|Winners of the Gibraltar Poetry Competition 2014 with the judge, Mr Durante, and the Minister for Culture, Mr Linares|
|Me, receiving my prize from the Minister and looking embarrassed - I hate photos!|
The competition judge, Charlie Durante, spoke in his introduction to the award ceremony about the breadth of themes touched on in this year's entries, including war poems. I guess this year, marred as it has been by some conflict or other around the globe and the threats that ideological extremism pose to any lasting peace anywhere, joined by the memories of the First World War so strong this the year of this war's centenary, the theme of war cannot be far from our minds.
|My boy, David Anderson, surprised and delighted at winning his category.|
It is always interesting to browse entries and see what others see around them, what inspires them to make an observation, write it down and record it for posterity. Poetry opens a single window to the poet's thoughts which in a poem are expressed in a deeply personal way, a unique way which cannot be echoed by anyone else. So in reading some of the winning entries which we are lucky to read in the Gibraltar Chronicle, sponsors of the event, we are able to dip into insights to the world about us. David kindly allowed me to reproduce his poem below and I was surprised that he (usually to be found nose to screen in the depths of some computer game or other, communicating in binary code or peculiar adolescent grunts and trading in bit coins - whatever these are) demonstrated such a sensitive view of how it feels to sit at a desk in the exam room, waiting to turn that question paper round, knowing your entire future is at stake, and perfectly aware that any conscious knowledge of the subject you might have had escaped your over-worked brain over breakfast that morning. His poem is about the tension of crossing that chasm of fear and tackling those exams. Maybe although I never seem to catch him with a book in his hand, the boy is literate after all.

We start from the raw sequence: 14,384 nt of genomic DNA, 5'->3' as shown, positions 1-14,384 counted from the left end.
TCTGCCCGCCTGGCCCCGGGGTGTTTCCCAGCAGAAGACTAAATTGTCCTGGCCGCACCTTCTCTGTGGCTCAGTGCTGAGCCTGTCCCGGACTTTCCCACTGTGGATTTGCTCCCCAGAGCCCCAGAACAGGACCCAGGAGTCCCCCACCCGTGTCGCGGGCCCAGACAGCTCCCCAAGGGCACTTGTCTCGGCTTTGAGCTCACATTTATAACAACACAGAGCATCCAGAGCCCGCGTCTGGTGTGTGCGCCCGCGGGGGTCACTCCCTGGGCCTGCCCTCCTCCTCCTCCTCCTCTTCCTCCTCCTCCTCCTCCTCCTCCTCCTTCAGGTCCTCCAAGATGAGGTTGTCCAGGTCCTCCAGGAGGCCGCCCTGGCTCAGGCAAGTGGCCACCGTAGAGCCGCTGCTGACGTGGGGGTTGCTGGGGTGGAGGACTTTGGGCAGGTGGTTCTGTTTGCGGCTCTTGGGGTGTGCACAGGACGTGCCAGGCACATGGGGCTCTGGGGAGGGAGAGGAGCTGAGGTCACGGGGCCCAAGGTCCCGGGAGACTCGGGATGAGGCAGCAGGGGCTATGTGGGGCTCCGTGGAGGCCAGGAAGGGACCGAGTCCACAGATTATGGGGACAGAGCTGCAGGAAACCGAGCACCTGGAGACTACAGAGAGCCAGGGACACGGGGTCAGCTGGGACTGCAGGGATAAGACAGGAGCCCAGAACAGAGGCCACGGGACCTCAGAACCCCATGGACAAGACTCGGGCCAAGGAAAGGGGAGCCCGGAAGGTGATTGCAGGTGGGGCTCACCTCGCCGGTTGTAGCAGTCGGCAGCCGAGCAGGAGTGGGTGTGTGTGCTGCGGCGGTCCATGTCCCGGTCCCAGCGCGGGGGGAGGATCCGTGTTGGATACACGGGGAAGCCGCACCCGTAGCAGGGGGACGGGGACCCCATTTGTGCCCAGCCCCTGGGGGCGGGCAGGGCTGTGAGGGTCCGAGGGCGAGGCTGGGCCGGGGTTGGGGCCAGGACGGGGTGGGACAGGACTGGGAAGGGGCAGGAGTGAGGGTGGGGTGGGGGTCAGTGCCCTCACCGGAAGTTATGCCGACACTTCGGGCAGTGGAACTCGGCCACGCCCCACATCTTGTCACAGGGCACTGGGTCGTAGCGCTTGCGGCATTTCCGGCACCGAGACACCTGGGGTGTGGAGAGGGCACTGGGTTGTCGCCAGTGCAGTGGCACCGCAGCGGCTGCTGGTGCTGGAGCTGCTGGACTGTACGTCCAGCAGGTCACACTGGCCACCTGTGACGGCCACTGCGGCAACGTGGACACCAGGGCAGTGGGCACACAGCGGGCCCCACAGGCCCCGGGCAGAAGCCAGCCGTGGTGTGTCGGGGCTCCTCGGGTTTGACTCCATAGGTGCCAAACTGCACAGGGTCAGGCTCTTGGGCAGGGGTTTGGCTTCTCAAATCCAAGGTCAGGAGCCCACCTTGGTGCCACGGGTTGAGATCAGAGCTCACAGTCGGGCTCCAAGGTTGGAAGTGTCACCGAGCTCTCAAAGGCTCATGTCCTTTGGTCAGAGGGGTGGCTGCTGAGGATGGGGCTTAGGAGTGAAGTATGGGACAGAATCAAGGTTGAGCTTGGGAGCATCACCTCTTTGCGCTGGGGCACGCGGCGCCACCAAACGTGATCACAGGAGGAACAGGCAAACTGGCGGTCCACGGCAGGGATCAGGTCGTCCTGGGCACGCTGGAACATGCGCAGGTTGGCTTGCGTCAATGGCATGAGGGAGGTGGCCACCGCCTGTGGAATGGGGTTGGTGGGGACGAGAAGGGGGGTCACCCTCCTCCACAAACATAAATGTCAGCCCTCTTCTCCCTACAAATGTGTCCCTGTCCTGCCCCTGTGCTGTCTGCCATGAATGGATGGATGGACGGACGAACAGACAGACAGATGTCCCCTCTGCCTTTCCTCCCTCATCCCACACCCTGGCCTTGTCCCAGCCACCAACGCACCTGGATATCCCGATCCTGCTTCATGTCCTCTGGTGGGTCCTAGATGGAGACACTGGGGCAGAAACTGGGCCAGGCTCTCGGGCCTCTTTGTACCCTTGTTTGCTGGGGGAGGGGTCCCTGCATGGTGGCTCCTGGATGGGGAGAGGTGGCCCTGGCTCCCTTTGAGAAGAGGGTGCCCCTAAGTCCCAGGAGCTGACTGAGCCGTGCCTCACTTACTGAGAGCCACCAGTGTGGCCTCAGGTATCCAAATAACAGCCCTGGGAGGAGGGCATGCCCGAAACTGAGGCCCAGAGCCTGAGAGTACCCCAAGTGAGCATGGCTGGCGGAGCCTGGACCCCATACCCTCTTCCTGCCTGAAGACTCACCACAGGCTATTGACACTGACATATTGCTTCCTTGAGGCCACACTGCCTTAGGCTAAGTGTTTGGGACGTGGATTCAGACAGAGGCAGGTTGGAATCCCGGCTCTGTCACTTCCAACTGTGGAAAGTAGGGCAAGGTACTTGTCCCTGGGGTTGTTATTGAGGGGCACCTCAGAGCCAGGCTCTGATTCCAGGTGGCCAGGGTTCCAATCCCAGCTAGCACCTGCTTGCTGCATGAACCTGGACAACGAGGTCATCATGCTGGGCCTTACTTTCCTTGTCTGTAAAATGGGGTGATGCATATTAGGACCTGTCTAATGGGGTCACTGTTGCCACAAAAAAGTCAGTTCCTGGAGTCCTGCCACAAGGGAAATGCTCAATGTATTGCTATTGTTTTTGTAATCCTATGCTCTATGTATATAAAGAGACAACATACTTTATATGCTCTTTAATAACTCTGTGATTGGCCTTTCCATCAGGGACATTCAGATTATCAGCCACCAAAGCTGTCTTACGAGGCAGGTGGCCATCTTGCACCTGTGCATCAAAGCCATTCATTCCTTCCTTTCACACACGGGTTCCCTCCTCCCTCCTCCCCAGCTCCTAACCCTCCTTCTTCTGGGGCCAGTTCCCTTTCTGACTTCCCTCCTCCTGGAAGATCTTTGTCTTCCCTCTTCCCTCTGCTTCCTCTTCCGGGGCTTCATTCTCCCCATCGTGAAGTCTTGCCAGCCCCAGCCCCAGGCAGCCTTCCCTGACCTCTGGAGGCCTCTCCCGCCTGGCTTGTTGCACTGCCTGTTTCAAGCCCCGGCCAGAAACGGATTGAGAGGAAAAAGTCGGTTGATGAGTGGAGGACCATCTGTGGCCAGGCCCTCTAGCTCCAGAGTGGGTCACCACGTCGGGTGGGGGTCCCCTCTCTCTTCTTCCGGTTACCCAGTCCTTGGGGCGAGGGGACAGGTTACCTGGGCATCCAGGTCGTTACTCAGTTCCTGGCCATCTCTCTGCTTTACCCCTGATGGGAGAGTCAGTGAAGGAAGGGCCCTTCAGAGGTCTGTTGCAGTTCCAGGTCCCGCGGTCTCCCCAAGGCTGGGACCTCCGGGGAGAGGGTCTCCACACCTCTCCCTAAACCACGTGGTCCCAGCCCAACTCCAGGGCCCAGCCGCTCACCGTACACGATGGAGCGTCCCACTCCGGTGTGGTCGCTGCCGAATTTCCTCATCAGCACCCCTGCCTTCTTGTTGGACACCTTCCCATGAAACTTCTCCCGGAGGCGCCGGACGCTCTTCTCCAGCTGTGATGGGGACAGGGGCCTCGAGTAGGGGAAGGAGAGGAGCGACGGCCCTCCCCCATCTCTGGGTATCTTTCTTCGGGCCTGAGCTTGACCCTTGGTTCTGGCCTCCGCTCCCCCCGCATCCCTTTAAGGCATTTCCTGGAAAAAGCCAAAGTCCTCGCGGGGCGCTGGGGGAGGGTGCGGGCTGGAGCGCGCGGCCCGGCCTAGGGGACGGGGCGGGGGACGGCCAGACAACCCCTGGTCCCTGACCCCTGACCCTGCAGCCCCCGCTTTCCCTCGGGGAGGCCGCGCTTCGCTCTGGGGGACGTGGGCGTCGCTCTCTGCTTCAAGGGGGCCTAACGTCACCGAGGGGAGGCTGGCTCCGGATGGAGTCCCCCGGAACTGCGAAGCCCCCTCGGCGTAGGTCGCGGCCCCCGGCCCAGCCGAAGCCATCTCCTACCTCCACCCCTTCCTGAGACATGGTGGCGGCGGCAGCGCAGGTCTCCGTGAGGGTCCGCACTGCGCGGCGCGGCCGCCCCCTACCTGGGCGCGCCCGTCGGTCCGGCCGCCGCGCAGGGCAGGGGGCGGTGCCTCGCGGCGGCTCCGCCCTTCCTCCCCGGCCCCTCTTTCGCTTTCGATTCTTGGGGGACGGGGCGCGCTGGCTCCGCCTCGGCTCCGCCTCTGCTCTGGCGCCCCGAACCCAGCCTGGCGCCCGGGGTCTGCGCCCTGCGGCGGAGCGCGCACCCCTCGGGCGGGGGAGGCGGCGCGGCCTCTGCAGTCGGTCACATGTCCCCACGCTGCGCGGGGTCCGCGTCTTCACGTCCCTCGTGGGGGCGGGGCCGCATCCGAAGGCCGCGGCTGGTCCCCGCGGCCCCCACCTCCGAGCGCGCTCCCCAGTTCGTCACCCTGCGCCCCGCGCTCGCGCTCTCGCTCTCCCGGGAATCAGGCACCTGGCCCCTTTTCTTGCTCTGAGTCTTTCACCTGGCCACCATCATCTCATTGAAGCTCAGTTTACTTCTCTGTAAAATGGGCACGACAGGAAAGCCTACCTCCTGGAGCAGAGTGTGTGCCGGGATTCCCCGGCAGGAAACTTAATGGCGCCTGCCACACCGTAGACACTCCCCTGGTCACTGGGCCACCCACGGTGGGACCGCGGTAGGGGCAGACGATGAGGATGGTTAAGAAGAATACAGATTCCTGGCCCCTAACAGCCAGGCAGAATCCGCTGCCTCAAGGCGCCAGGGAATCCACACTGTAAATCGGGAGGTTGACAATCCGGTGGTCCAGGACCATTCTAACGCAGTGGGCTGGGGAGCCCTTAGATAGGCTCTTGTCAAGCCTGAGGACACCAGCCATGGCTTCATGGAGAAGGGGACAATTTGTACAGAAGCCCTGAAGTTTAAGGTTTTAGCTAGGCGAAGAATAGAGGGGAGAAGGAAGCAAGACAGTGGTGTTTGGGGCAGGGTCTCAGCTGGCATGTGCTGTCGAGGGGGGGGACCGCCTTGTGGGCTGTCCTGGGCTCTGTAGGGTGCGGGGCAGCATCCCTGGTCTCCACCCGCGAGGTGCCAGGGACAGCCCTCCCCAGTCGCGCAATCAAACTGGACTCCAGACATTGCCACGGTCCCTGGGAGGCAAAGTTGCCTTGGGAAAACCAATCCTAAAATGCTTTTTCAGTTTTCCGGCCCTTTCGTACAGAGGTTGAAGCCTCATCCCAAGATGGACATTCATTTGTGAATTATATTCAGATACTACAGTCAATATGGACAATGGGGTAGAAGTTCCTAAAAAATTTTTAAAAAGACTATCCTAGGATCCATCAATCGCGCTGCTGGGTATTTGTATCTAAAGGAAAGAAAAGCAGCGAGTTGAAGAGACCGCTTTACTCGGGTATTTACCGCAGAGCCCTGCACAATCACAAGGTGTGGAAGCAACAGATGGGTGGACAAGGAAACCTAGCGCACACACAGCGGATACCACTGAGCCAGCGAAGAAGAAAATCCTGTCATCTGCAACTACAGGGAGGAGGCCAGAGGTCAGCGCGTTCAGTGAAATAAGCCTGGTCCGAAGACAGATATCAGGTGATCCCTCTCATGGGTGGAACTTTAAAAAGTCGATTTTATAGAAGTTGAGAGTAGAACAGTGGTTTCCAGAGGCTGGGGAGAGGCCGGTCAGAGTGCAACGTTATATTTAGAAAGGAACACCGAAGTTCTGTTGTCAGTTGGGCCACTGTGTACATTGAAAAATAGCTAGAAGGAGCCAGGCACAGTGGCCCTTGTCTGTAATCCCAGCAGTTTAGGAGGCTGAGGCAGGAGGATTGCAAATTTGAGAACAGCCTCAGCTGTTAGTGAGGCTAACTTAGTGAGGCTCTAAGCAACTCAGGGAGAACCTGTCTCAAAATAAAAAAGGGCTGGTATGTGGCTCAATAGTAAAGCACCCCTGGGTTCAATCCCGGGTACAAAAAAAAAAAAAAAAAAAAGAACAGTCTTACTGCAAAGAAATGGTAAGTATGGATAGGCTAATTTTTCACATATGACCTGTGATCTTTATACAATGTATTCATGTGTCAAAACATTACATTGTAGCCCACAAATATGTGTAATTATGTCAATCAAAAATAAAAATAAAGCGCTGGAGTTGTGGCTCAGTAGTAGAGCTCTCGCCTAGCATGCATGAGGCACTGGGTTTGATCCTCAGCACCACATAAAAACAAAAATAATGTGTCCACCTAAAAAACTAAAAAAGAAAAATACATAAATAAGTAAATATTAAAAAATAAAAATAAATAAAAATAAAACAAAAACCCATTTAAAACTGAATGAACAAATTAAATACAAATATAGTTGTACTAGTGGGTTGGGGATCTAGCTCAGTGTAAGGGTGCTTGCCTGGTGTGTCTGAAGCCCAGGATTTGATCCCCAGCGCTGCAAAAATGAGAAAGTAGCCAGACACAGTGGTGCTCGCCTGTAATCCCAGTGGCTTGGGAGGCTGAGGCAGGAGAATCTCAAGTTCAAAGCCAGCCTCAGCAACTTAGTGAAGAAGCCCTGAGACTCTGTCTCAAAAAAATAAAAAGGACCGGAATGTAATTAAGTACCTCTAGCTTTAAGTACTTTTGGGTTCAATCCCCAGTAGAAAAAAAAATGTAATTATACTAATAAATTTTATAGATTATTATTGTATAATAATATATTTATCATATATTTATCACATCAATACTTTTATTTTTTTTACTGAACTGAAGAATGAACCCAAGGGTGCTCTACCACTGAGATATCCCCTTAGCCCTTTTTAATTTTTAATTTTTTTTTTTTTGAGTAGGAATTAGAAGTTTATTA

|Mother and son, proud moment|
My poem was sparked by a photograph my very talented photographer daughter took of her son last year on a beach. The sense of wonder that a two-year-old displays in his face as he looks around the infinite spaces of sea-shore and horizon beyond borders on the indescribable. When I look at my grandsons and recall how my own children looked at the world around them with insatiable curiosity, absorbing details, thinking about what they see, working out their world and what might lie beyond the horizon, I see the child-like wonder that adults have usually lost. That we should also view the world about us with the same sense of non-judgemental curiosity would be a wonderful thing itself.
And there was a third family entry. My 12 year old daughter, Carmen added her thoughts to the event and came up with a poem expressing her feelings and fears about the shadow cast by the ebola epidemic, which even in the twenty-first century awakens the horrors of plague and disease experienced for generations. I am a very proud Mum at the moment, needless to say.
Congratulations to all the winners and runners up - many poems were terrific. I also congratulate all who entered, because it is not without a little courage that you put your intimate thoughts out for the world to see.
Over the Bridge by David Anderson
Catch me if you can by Carmen Anderson